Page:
ENG 681 – Texts/Authors and Their Critics: Chaucer (SEMINAR)
2398 TH 7:15-10:05 p.m. HU 27 H. Scheck
Chaucer wrote during a time of great cultural flux and tremendous literary and artistic productivity that transcended traditional boundaries of gender and class. This seminar will focus on various texts by Chaucer and the cultural circumstances out of which those texts emerged. We will consider the ways in which Chaucer alternately supports and subverts dominant political and social structures of his day, as well as his various responses to political crises (the Peasant's Revolt of 1381 and the deposition of King Richard II) and religious dissension (the rise of Lollardy and other anti-Catholic movements and expressions). We will also consider why/how Chaucer came to be known as "The Father of English Poetry," and to what degree he still retains that distinction. Students need not have prior experience with Chaucer's language. We will begin with the basics of Middle English and some historical background and then move towards developing historically aware, theoretical responses to the texts. Assignments will include presentations on a critical text; regular response papers relating to critical and primary texts; and one 20-page seminar paper.
ENG 685 – Special Topics: Hitchcock and Film
8110 W 4:15-7:05 p.m. HU 137 T. Cohen
This seminar will explore the work of Hitchcock to examine ways that “cinema” operates as a subversive and translational medium at the intersections of visual, linguistic, and socio-temporal culture. In doing so, we will consult recent interpretation and theoretical positions in the philosophy of media including Weber, Derrida, Benjamin, Kittler, Cadava, Hansen, Rodowick, Zizek.
ENG 701 – Gender, Race and Class in English Studies – Theorizing Blackness
8113 T 7:15-10:05 p.m. HU 115 L. Thompson
In The Souls of Black Folk (1903), W.E.B. DuBois observes that "the problem of the twentieth century is the problem of the color-line—the relation of the darker to the lighter races of men." This seminar will explore one side of that color line. African American intellectuals from DuBois to Patricia J. Williams have theorized the concept of blackness. One of our major objectives will be to understand how blackness is celebrated, defined, interrogated and problematized by examining such topics as racial authenticity, intersectionality, essentialism and the role of theory in race studies. Participants will examine topics ranging from the performing black body to the construction of black masculinity. We will also discuss the stakes involved for scholars of African American studies in excavating the varied meanings and representations of blackness. Since the status of African Americans in the academy (and in the U.S. more broadly) remains a contested issue, the course will also assess the current trends and debates within black studies such as those concerning canonization, institutionalization, and the standing of gender and queer studies within the discipline. While there are no prerequisites for the course, participants should have some knowledge of African American history and literature. Students are encouraged to purchase The Norton Anthology of African American Literature and the Oxford Companion to African American Literature as resources for use during the term, and in future research and teaching.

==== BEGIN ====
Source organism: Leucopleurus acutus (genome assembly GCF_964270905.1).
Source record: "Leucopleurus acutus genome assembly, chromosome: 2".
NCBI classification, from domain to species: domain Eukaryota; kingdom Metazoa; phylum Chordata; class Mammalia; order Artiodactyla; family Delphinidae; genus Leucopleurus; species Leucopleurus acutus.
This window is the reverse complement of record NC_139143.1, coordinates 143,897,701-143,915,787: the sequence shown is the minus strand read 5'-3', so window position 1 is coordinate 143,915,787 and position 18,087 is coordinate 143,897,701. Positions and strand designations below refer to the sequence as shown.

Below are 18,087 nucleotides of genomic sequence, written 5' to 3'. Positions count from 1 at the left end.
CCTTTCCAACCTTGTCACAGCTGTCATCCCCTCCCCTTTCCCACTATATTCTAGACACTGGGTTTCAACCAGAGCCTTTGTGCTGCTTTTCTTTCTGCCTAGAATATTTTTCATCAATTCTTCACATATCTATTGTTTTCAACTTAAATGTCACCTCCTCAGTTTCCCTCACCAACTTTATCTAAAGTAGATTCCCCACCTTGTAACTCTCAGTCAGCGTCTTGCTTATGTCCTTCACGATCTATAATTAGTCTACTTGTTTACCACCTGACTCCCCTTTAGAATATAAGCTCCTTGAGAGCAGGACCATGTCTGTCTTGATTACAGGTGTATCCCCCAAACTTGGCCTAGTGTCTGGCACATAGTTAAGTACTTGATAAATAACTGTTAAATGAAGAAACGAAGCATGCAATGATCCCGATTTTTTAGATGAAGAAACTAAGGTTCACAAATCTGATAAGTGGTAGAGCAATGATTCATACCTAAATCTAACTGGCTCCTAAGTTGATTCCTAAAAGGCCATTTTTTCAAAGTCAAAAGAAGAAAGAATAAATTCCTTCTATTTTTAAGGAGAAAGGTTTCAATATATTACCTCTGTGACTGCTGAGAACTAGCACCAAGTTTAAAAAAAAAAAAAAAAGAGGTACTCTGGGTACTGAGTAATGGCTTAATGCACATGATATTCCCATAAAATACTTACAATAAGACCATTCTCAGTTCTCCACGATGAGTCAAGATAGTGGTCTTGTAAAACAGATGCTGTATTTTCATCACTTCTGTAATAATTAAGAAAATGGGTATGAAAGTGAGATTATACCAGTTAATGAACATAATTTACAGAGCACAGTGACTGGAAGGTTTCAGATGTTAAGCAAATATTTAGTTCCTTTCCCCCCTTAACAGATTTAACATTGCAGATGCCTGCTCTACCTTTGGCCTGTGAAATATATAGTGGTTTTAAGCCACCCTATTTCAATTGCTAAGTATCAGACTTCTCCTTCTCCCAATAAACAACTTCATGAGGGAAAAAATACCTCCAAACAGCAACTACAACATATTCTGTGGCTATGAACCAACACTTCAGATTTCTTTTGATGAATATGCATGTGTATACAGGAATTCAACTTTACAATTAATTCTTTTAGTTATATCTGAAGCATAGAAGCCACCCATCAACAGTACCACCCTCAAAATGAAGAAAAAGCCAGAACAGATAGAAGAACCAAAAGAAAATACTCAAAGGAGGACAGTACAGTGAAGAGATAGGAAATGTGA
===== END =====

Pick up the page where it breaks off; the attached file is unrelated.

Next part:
The reading list includes texts from the following scholars: W.E.B. DuBois, Frantz Fanon, Ralph Ellison, Richard Wright, Barbara Christian, Henry Louis Gates, Jr., Patricia Williams, Bell Hooks, Ann duCille, Paul Gilroy, Deborah E. McDowell, Kobena Mercer, Hazel V. Carby, Maurice O. Wallace, Saidiya V. Hartman, Charles W. Mills, Valerie Smith, Brent Hayes Edwards, Sharon Patricia Holland, E. Patrick Johnson, Brenda Dixon Gottschild, Gutherie Ramsey, Hortense J. Spillers, and Marlon Ross.
ENG 705 – Special Topics: Writing in History: “The Politics of Literary Reputation”
8115 M 4:15-7:05 p.m. HU 114 R. Bosco